France’s Third Republic lasted for seventy years and ended in tragedy and fiasco in June 1940. Military defeat and the death of the Republic were followed by the death of democracy. The final act of the Third Republic’s last National Assembly, gathered together on July 10 in the ornate casino of the provincial spa of Vichy, was to place supreme power in the hands of the eighty-four-year-old Marshal Pétain. The Republic had been born in the turmoil of an earlier humiliation: the Franco-Prussian War, the loss of the border provinces of Alsace and Lorraine, and the butchery of the Paris Commune. It had seen the consolidation of France’s colonial empire, the Dreyfus Affair, the triumph of anticlericalism over monarchist Catholicism, the Battle of Verdun, the Pyrrhic revenge of November 1918. By the time it died it was by far the longest-lived republic in France’s history, and remains so today.

For much of the time the Third Republic gave the impression of being a prosperous and optimistic place. In its heyday, with its parliamentary constitution and democratic institutions, it appeared to have resolved the country’s bitter conflict between sovereign and assembly, privilege and poverty, church and state. France could at last concentrate on its self-appointed, worldwide, rôle civilisateur. The Third Republic was not only the center of a global civilization, it provided the setting of the Belle Époque, of the worlds of Pagnol and Proust, of the art of Rodin and Renoir and Braque, of the music of Fauré and Debussy.

But behind the glittering show there was something empty and menacing in the Republic’s social contract. For a land of sophisticated frivolity the birthrate was disastrously low. And for “a republic of virtue” it had a surprising number of affaires, or political scandals. The Dreyfus Affair, perhaps the most famous of all political scandals, in which a Jewish army officer was framed and convicted of espionage, took twelve years to resolve and revealed the true strength of French reaction. But it was followed by the persecution of religious orders by the anticlerical Radical Party leader Emile Combes, and by the secret blacklisting of Catholic army officers. In some ways progressive prejudice was shown to be as deeply entrenched as anti-Semitism.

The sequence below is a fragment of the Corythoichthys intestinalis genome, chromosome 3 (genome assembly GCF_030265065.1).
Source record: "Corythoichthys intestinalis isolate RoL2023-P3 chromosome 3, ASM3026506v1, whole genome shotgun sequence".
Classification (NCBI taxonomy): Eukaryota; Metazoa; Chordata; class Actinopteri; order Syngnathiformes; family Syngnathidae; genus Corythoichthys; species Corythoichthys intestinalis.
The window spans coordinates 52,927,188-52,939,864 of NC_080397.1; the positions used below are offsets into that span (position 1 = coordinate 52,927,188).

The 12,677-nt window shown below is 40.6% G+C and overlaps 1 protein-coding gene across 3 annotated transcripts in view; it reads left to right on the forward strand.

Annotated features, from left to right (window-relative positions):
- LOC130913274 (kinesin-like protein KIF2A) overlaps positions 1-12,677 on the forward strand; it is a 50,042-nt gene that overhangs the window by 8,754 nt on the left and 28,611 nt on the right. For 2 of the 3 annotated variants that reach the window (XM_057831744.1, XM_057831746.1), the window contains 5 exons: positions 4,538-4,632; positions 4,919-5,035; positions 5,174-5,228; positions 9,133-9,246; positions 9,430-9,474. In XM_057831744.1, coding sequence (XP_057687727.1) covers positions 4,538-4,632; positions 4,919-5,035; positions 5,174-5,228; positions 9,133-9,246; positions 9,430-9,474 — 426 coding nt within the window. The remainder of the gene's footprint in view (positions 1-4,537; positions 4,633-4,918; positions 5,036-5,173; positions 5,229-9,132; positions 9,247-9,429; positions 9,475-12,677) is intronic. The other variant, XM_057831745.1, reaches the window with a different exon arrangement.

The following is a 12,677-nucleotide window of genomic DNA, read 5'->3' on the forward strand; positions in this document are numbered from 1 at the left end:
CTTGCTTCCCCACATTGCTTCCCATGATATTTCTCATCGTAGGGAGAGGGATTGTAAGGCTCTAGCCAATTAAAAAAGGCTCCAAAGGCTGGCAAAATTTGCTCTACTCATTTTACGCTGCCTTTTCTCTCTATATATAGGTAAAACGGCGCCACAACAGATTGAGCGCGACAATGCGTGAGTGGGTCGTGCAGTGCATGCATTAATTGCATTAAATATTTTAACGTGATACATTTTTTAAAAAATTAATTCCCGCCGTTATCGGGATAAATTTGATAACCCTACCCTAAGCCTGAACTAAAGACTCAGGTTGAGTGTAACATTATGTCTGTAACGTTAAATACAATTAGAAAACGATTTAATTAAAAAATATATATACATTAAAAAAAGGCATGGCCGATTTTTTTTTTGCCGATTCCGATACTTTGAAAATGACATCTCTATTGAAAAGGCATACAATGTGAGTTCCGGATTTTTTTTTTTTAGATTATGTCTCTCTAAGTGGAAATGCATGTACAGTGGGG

By May 1940, when the Germans attacked, the French had had enough. Many of them went to war unwillingly, munichois in their hearts, grumbling and sullen, sabotaging their own war effort, ready in many cases to throw down their arms. Léon Werth in his great journal of the debacle described seeing a disciplined French unit preparing to shell a German position and being abused by women bystanders shouting, “Lâches! Lâches!” (cowards). One reason why Pétain was initially regarded as a national savior was the widely held view that his term of office could not possibly be as bad as the Third Republic.

For the historian Richard Cobb the Republic’s turning point came with the Stavisky Affair, a political scandal which is now the subject of a definitive study by Paul Jankowski, associate professor of history at Brandeis University. Cobb considered that “Stavisky,” which reached its climax in February 1934, was a watershed, dividing the years of light from the years of darkness, the joyful vision of René Clair from the defeated world of Georges Simenon.* It sounded the death knell of the republic of virtue and led directly to Vichy. It was because of the futile and politically irrelevant activities of the fraudulent financier Serge Alexandre Stavisky that the bitterest enemies of the Republic chose to unmask and launch an armed uprising that brought France to the brink of a fascist coup.

The storm broke on Christmas Eve, 1933, with the news of the arrest of the director of the Crédit Municipal (municipal pawnshop and loan office) in the southern town of Bayonne, who was accused of issuing over 200 million francs’ worth of false negotiable bonds. The bonds were valueless since they were secured against emeralds supplied by a jeweler, “Monsieur Alexandre.” Some of these emeralds did not exist, others were made of glass. Most investors had supposed that municipal bonds were backed by the state, but when the Bayonne bank collapsed nobody stepped in to negotiate payment. The second man to be arrested was the mayor of Bayonne, who was also the town’s deputy in the National Assembly. At the same time an arrest warrant was issued for the founder of the bank, the same “Monsieur Alexandre”—the alias of a notorious con man, Sacha Stavisky.

Following the first news of the scandal, events moved quickly. Initial inquiries showed that a number of prominent politicians, all well acquainted with “Monsieur Alexandre,” appeared to have some connection with the bank. All the names disclosed were supporters of the Parti Radical, the party that had been in office for most of the previous sixteen years. Stavisky’s lawyer was a Radical deputy; a Radical minister had been peddling the Bayonne bonds, and the Paris public prosecutor, who was the brother-in-law of the Radical prime minister, Camille Chautemps, had allowed Stavisky to defer his trial on earlier fraud charges nineteen times. For the pol-itical press the sale of phony bonds was not a simple matter of a well-connected fraud. It was a story that disclosed the corruption lying at the heart of the Republic.